It’s hard to believe that four months and a second Auckland regional lock-down have passed, and that we’re quickly heading towards the end of the school year. My family and friends have been reassured that any delusions Shawn the Science Guy may have had of rivalling Suzy Cato’s celebrity status have faded away as I find myself back in my usual role as Mr Cooper – Science Teacher.

Looking back at my participation in Papa Kāinga TV, I trust that tamariki across New Zealand were able to connect to the contexts, concepts and content of each lesson. Moreover, it is my hope that we realised an overarching goal of creating a teaching and learning resource that uniquely represents Aotearoa, features the work of kiwi scientists, and responds to the global issues facing kiwi kids. As a team, it has been an honour to contribute to something that was truly bigger than what any of us could have done on our own. 

To read Cathy Buntting’s Part I of this blog, click here.

Suzy Cato has been a household name in NZ for several decades and is best known as the much loved friend of whānau nationwide with the preschool programme You & Me. Her radio kids show is shared by 25 radio stations across Aotearoa every weekend and her songs and storybooks light up a ‘Mat-time” session. Suzy was reacquainted with her young friends, via DWTS in 2018 and more recently when she joined forces and talents with the Science Learning Hub and Education Technology to provide Math and Science segments for young learners on Home Learning TV during Lockdown. Suzy says, “she loved every minute of the learning fun”!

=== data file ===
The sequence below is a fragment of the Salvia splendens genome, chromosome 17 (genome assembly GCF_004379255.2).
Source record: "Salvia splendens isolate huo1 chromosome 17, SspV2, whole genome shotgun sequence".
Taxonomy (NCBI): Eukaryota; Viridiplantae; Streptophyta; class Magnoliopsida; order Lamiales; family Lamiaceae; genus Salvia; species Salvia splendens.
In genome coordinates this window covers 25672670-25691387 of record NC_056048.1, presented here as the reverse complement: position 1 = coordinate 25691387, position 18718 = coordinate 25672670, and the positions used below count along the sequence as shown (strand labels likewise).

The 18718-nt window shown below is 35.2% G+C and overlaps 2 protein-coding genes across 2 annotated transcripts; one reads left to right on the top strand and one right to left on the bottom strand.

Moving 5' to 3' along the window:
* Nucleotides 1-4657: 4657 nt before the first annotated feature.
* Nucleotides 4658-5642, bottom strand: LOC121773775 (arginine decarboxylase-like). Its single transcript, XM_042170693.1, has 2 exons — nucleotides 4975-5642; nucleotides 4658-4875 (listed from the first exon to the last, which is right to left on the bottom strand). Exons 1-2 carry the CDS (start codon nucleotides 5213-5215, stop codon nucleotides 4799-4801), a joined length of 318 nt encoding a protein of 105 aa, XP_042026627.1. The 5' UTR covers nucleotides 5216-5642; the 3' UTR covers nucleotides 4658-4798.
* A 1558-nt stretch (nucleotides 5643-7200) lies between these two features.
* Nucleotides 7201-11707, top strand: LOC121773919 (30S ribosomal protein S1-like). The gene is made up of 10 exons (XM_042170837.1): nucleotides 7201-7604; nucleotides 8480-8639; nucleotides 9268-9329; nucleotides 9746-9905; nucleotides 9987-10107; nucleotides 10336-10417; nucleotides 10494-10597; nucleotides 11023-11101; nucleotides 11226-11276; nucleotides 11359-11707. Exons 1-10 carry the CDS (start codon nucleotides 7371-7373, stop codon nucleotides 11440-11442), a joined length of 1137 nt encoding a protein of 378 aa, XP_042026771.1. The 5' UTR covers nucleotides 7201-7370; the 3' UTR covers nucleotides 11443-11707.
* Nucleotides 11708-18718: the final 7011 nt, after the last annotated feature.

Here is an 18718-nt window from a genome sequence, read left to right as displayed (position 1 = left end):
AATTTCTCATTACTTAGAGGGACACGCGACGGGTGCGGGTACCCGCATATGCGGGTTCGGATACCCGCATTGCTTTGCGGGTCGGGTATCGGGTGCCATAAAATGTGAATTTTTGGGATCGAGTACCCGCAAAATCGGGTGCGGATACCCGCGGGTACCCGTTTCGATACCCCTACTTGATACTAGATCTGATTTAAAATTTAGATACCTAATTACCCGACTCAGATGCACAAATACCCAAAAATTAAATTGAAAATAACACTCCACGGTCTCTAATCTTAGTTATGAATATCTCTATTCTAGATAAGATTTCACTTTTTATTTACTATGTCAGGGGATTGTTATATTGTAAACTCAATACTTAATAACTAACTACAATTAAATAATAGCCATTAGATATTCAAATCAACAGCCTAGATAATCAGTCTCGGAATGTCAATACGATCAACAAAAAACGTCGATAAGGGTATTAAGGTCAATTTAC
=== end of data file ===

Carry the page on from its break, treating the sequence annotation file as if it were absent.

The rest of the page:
Shawn Cooper Head ShouldersShawn Cooper is the Specialist Classroom Teacher and Teacher of Senior Biology and Science at Avondale College in Auckland. He is passionate about engaging students in critical issues through science education, earning a Masters degree while exploring community service-learning. During the Covid-19 response, Shawn participated in the development and delivery of middle and senior science lessons for Papa Kainga TV. Shawn serves as an Environmental Council Leader and coaches the Boys’ Volleyball teams at Avondale College. He is a member of the New Zealand International Biology Olympiad Executive and educator with the Whakapikia Ake programme. Shawn has previously worked as an educator in the LENScience Programme and he was the HOD Biology at St. Mary’s College in Auckland.